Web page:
This policy applies to all VFM Brokers officers, employees, appointed producers, and products and services offered by VFM Brokers. All business units and locations within VFM Brokers will cooperate to create a cohesive effort in the fight against money laundering. Each business unit and location has implemented risk-based procedures reasonably expected to prevent, detect and cause the reporting of transactions. All efforts exerted will be documented and retained. The AML Compliance Committee is responsible for initiating Suspicious Activity Reports (“SARs”) or other required reporting to the appropriate law enforcement or regulatory agencies. Any contacts by law enforcement or regulatory agencies related to the Policy shall be directed to the AML Compliance Committee.
- Acquiring, using or possessing criminal property
- Handling the proceeds of crimes such as theft, fraud and tax evasion
- Being knowingly involved in any way with criminal or terrorist property
- Entering into arrangements to facilitate laundering criminal or terrorist property
- Investing the proceeds of crimes in other financial products
- Investing the proceeds of crimes through the acquisition of property/assets
- Transferring criminal property.
Disposal of the initial proceeds derived from illegal activity e.g. into a bank account.
The money is moved through the system in a series of financial transactions in order to disguise the origin of the cash with the purpose of giving it the appearance of legitimacy.
Criminals are free to use the money as they choose once it has been removed from the system as apparently “clean” funds.
- The customer’s full name, and
- Their residential address
- Valid passport
- National Identity card
- The customer’s full name, and
- Their residential address
- Current bank statements, or credit/debit card statements, issued by a regulated financial sector firm (but not ones printed off the internet and not less than 6 months old)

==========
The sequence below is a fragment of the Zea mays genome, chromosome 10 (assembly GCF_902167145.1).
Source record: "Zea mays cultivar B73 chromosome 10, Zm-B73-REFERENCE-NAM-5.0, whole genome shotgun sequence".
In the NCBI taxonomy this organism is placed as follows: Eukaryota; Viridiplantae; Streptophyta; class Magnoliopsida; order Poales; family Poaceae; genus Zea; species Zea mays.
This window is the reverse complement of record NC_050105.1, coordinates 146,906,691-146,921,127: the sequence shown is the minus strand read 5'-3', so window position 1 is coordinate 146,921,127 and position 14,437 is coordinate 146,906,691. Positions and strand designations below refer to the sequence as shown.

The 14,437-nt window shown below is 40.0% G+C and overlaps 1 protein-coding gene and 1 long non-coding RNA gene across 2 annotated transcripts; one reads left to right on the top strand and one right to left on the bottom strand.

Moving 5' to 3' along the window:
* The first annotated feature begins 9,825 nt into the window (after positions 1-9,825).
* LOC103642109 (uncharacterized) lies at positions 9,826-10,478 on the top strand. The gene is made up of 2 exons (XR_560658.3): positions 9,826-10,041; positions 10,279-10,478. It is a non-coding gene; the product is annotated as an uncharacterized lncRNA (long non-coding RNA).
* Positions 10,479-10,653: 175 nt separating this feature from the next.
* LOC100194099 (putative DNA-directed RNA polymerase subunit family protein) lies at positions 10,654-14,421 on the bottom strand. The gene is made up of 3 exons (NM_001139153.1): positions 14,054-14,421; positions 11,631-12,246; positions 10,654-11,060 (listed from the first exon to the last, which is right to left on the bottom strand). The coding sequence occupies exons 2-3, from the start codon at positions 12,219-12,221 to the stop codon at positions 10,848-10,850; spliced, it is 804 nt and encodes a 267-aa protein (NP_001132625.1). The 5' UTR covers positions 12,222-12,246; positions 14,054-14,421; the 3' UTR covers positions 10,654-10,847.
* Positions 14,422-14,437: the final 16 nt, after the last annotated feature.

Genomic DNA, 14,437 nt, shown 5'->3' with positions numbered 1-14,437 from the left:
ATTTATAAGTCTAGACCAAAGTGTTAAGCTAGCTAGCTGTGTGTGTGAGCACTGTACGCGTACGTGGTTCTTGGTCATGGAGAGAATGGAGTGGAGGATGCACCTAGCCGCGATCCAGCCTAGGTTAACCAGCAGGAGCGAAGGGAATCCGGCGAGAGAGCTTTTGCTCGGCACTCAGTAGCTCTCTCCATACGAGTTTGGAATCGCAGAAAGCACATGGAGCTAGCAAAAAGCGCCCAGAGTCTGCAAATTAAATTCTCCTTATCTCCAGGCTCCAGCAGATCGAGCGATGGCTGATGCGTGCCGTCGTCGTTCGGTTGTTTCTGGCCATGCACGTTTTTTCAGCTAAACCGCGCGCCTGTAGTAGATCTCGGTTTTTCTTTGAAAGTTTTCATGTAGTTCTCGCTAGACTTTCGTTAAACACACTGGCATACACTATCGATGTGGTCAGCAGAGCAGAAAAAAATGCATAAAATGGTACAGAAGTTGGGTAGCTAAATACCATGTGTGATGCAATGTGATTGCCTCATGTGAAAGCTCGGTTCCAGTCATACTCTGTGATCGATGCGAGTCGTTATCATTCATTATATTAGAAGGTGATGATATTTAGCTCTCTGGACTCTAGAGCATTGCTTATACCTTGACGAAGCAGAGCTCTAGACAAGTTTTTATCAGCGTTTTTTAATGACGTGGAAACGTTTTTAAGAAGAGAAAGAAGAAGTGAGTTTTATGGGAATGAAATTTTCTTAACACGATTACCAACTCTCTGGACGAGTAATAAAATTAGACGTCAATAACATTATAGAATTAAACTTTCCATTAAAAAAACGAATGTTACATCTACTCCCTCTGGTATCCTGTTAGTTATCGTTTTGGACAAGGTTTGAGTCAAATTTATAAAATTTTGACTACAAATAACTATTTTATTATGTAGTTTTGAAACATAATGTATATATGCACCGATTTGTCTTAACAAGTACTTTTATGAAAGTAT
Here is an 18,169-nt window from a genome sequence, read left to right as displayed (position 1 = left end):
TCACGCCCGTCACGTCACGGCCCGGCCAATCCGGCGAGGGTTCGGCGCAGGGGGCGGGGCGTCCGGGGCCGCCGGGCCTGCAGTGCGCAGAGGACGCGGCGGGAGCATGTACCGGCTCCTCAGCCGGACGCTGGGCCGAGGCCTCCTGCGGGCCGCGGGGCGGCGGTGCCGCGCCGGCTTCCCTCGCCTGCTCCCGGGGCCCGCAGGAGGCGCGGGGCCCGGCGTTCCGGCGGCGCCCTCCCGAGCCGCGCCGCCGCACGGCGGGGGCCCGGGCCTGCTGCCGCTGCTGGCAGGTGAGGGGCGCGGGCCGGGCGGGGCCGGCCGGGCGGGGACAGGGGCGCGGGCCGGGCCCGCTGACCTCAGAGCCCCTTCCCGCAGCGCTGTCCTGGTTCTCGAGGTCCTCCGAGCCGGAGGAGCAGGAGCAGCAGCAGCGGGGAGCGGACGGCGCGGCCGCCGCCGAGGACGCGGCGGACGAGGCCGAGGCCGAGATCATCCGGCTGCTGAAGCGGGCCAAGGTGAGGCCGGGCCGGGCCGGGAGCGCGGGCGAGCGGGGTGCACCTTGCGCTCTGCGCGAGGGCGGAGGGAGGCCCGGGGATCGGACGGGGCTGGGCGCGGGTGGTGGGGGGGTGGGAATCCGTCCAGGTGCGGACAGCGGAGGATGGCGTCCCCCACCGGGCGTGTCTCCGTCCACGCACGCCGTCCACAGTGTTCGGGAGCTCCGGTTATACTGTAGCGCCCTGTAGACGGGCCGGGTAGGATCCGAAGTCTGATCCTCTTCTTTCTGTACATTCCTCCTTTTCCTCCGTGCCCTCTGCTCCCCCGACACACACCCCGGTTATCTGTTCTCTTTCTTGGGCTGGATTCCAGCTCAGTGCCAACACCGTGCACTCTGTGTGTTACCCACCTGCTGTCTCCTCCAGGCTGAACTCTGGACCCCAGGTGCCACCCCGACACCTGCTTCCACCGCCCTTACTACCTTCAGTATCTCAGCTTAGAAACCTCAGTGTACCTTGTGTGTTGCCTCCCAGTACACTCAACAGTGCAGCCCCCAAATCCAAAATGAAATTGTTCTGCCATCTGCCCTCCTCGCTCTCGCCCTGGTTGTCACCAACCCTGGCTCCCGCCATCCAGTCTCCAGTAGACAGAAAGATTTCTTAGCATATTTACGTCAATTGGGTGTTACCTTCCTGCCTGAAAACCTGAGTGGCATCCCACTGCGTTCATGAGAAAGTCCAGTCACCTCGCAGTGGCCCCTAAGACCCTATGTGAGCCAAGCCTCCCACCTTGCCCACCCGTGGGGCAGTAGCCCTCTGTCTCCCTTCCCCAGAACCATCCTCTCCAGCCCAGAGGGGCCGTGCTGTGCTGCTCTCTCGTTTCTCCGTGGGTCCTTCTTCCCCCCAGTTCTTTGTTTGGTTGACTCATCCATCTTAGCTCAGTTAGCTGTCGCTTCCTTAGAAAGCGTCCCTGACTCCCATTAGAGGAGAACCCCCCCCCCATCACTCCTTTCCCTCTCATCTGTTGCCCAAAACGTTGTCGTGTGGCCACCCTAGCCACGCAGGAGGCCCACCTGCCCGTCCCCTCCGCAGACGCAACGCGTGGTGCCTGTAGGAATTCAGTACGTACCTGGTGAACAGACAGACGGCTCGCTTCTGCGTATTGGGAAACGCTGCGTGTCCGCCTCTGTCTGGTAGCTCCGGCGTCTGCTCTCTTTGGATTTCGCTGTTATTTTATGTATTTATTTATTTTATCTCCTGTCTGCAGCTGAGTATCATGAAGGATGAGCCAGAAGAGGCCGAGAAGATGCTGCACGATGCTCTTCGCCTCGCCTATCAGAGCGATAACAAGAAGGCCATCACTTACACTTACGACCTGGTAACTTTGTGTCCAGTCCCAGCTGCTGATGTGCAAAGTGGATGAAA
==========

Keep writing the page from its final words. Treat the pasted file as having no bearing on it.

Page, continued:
- Utility bills (not including mobile phone bills, not ones printed off the internet and not less than 6 months old)
- Employment and income details
- Source of wealth (i.e. the source of the funds being used in the transaction)
- The customer exhibits unusual concern regarding the firm’s compliance with government reporting requirements and the firm’s AML policies, particularly with respect to his or her identity, type of business and assets, or is reluctant or refuses to reveal any information concerning business activities, or furnishes unusual or suspect identification or business documents.
- The customer wishes to engage in transactions that lack business sense or apparent investment strategy or are inconsistent with the customer’s stated business strategy.
- The information provided by the customer that identifies a legitimate source for funds is false, misleading, or substantially incorrect.
- Upon request, the customer refuses to identify or fails to indicate any legitimate source for his or her funds and other assets.
- The customer (or a person publicly associated with the customer) has a questionable background or is the subject of news reports indicating possible criminal, civil, or regulatory violations.
- The customer exhibits a lack of concern regarding risks, commissions, or other transaction costs.
- The customer appears to be acting as an agent for an undisclosed principal, but declines or is reluctant, without legitimate commercial reasons, to provide information or is otherwise evasive regarding that person or entity.